Ping. I glance at my phone. Both Cindy and Peter are trying to help, trying to remember.
“Do you mean the place across from the stand selling mussels?” Cindy asks.
“No, that was where we had lunch another day,” I quickly text back. I picture the scene. I see Greg in the photo from that lunch, smiling beside Cindy. Before.
“Was that after our bike ride?” Peter texts. I tell him yes, but none of us can remember where it was or what it was called, and I don’t see anything that looks right. What exactly am I looking for? A specific restaurant? Roast chicken? The past?
I’m frozen on a corner in the Left Bank when the sky opens up and the huge raindrops begin pelting me. Thankfully I have a raincoat and umbrella, but in truth, I don’t care. I sit under an awning of an ice cream shop waiting for the rain to subside to something reasonable, so I can continue walking. A photographer is huddled next to me with his subject: an impossibly tall and too thin teenage girl. She’s hired him to shoot photos for her modeling portfolio, but he seems intent on something else. It takes a while for the rain to slow, and I fidget.
Cindy sends another text—they are trying so hard to help, because they know how hard this is for me. “Is it the place where you guys sat under the warmers while I went back to the jewelry store?” Cindy asks. I remember the moment and smile. Greg had posed under a sign for a store called “Schmuck” to have his photo taken before we sat down to lunch. Before.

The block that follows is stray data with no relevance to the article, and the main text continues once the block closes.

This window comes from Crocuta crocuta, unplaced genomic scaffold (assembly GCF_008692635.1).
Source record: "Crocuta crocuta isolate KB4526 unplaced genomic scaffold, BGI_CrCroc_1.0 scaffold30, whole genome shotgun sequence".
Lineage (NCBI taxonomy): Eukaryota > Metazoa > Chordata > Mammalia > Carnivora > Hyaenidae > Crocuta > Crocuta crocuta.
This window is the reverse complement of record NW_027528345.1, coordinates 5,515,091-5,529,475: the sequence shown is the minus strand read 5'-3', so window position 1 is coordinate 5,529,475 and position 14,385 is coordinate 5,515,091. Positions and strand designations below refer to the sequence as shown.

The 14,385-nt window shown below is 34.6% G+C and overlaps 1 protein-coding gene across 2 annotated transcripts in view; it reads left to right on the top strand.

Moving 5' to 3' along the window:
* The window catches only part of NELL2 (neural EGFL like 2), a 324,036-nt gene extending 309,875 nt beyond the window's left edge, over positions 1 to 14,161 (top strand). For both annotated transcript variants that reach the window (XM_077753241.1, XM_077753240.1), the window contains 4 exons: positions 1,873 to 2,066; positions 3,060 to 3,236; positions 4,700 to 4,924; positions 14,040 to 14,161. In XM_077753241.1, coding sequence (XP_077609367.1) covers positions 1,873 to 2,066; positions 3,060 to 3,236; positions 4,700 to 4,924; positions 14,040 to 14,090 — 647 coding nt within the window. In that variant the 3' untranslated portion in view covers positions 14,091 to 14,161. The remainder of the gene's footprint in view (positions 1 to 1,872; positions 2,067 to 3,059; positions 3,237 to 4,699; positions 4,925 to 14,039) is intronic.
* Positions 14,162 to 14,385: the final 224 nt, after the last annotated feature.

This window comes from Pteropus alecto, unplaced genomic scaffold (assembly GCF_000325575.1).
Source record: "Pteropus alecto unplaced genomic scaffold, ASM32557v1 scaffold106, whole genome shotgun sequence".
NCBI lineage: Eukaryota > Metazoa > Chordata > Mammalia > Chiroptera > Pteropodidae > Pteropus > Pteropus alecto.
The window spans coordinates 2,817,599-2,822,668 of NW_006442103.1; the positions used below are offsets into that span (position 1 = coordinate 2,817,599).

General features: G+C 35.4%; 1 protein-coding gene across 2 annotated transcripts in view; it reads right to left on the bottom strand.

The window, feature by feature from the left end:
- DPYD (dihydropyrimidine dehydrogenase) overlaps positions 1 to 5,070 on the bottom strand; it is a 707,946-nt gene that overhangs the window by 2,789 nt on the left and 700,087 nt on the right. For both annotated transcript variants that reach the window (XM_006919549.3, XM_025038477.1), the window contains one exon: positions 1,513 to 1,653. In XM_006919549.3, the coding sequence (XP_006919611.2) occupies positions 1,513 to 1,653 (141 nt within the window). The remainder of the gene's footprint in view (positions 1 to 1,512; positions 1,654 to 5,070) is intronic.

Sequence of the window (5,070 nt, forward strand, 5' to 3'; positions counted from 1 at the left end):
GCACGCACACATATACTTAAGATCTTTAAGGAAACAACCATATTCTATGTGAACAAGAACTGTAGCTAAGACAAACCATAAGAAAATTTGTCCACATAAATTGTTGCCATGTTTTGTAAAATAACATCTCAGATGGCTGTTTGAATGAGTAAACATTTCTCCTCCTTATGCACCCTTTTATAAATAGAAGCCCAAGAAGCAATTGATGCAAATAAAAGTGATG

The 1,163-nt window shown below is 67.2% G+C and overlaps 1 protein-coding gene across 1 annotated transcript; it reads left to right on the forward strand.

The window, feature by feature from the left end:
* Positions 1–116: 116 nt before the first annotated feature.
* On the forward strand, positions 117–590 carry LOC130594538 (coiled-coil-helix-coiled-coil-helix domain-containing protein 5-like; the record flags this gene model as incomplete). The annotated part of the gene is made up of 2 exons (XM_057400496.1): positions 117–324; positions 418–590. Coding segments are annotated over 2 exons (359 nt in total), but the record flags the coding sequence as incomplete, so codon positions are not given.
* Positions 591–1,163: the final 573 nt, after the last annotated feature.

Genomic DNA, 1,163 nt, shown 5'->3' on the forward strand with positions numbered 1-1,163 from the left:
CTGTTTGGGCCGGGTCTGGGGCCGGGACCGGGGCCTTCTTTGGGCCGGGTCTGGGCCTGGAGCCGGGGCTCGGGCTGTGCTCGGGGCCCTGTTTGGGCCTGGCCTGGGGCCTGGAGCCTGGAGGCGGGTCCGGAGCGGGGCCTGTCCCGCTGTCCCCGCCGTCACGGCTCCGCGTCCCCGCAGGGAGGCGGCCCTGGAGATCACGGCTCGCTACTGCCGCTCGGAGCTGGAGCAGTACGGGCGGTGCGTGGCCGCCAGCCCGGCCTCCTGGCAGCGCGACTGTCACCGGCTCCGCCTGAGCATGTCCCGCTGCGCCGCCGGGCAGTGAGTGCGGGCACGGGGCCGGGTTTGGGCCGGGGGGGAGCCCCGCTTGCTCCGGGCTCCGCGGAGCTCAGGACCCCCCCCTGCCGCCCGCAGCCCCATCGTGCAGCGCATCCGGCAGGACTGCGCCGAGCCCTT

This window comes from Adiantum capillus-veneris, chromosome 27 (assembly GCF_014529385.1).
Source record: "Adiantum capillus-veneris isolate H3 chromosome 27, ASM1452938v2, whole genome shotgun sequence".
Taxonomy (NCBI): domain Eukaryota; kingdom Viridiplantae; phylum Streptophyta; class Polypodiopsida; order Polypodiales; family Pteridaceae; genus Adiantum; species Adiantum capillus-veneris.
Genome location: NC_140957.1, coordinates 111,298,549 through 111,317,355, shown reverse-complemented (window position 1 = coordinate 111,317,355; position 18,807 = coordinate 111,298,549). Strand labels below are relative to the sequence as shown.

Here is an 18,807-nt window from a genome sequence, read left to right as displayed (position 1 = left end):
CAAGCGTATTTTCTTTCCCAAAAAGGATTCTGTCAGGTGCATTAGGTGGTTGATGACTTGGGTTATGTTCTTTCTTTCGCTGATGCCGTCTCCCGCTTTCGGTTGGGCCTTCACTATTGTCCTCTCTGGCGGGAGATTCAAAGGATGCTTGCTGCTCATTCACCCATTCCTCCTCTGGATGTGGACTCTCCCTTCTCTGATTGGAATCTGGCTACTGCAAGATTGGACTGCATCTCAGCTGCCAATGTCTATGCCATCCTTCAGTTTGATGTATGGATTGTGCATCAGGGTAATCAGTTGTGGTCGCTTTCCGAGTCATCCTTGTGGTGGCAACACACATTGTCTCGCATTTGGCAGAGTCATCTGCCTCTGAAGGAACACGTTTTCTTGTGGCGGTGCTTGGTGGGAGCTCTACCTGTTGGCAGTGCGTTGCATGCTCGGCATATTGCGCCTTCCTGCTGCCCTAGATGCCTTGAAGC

I surrender and call an Uber. I’m standing under an awning in the pouring rain somewhere near the Relais St. Germain waiting for my driver. My feet are uncomfortably wet, and my heart is heavy. I’ve entered an address for the driver, back on the Isle St. Louis where I am staying. Where we stayed. Before.
In ten minutes the driver has returned me to the island, but he drops me at the corner a full block away from where I had requested. “Au revoir,” I say as I exit the cab and pop up my umbrella. It’s still pouring; I’m annoyed. I start to walk, peeking at the menu of the first two restaurants I pass. No roast chicken. Why must I have roast chicken?
I keep walking the short distance to the corner, and as I cross, my eyes scan the menu posted on the side of the building. Poulet Roti. I’m soaking wet from the knees down, drained from my hour-long search. I duck under the canvas awning where the rain is pouring off in sheets. I don’t care at all what I look like, don’t care that I’m drenched, don’t even care that everyone is smoking in the small confined space.